PowerShot Cameras / Re: Canon succeeds in capturing nighttime video of Yaeyama-hime fireflies using dedicated 35 mm full« on: September 14, 2013, 04:31:14 PM »
Canon, you are now 3 years behind Sony, and by proxy, Nikon, in introducing reasonably priced full frame, high MP sensors. You don't have anything on the market that even comes close - you just keep rehashing the same old 18-22 MP stuff.
Stop messing around and fix your sensor production issues.
Canon is behind in the two things distinguish digital camera systems: lenses and sensors. All the other bells and whistles are just firmware and marketing - including the much talked about "dual focus system". Every manufacturer will have it or some variant in short order.
Nikon's lenses were always top notch, and now thanks to widely available low dispersion glass formulas and inexpensive computer measuring and computer controlled grinding, Sony, Sigma and everyone else has caught up. And at lower price points.
Canon's super high priced L glass would be justifiable IF they had super sensors. They don't. So Canon just looks like they are abusing their customers when equal or better performing glass from their competitors sells for many hundreds or even a thousand less.
If standard chip manufacturing progress is any indication, within a year Sony will be ready introduce the next generation of its large, high MP sensors as well as reduce the price of the sensors on the market now.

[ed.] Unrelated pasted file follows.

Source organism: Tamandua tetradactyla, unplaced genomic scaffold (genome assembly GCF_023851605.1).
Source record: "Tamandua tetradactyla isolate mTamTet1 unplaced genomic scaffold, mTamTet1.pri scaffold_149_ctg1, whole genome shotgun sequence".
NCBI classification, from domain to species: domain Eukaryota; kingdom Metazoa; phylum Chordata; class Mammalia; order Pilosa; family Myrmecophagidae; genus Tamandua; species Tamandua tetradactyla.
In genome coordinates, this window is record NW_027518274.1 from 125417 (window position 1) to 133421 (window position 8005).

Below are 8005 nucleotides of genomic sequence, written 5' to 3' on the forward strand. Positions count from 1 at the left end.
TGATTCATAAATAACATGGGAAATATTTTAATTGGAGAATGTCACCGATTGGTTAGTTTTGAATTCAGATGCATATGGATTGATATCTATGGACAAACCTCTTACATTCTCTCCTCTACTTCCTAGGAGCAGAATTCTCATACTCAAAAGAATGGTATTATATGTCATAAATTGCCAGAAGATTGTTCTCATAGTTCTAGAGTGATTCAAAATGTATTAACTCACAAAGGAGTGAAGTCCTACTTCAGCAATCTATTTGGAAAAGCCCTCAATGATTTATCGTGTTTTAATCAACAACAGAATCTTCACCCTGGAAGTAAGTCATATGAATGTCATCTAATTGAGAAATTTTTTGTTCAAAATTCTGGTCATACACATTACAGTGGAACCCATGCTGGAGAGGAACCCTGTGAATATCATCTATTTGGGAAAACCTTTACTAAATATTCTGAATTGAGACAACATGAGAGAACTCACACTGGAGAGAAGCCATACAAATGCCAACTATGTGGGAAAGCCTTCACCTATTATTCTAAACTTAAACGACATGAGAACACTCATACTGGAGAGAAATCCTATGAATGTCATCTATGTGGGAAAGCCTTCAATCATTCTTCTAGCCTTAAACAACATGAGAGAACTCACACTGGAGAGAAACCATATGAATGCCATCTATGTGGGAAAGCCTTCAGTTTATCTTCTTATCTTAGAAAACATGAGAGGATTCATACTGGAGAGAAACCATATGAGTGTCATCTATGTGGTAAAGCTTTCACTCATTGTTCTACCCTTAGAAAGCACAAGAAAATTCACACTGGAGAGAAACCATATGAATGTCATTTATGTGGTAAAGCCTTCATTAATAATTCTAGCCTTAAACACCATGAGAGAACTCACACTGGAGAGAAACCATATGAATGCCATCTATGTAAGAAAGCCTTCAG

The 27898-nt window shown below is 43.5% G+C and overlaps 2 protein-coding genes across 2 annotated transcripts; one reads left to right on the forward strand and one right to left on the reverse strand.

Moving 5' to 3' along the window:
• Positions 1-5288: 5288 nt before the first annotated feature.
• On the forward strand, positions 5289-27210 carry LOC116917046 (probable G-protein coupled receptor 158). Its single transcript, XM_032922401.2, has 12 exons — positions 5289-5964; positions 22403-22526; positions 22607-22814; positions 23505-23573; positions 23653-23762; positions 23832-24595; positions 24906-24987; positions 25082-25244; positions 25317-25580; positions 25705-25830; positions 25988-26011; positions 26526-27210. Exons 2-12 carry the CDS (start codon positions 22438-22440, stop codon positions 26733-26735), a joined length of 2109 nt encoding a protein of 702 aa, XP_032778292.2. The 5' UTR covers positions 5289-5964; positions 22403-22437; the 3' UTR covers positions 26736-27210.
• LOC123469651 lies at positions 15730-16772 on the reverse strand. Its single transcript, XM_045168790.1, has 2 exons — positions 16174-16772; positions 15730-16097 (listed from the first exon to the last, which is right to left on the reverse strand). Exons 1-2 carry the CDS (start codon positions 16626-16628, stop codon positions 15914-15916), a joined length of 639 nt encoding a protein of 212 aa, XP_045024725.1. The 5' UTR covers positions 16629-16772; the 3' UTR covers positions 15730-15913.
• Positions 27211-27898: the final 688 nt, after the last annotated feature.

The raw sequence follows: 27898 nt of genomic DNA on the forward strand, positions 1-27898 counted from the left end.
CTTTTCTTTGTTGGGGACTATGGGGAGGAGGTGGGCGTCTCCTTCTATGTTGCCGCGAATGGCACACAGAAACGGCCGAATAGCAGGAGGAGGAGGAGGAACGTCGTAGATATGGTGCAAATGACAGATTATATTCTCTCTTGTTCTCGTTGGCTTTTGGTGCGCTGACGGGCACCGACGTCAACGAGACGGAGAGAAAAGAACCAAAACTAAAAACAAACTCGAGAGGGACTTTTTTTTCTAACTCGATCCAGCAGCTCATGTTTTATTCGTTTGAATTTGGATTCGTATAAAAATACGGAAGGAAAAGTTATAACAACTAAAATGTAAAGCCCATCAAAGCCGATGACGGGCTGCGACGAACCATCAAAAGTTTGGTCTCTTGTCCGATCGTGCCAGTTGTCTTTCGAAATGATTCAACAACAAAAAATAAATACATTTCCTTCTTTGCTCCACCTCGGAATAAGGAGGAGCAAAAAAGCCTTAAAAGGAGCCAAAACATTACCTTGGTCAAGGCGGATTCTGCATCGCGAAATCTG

So quit farting around Canon - release your high end sensor, even if it means taking a loss on the body to keep it affordable OR license Sony's tech.
Time is not you your side.
Having just announced they want to move into security devices, then showing a sensor capable of low light video is eminently sensible imho.
Secondly, expanding your lines of business when there is serious competition and reduction in your digital camera business means you are able to still invest in those lines - effectively supporting them with the newer revenue streams....
People on this forum may not like the fact that canon mix video with their stills cameras, branch out into higher end video cameras for the movie industry and now are moving into security devices. But such moves are intended to keep the company growing, or at least reduce the losses from other lines of business so they can still make lenses and cameras we are interested in.
I, for one, hope they are successful...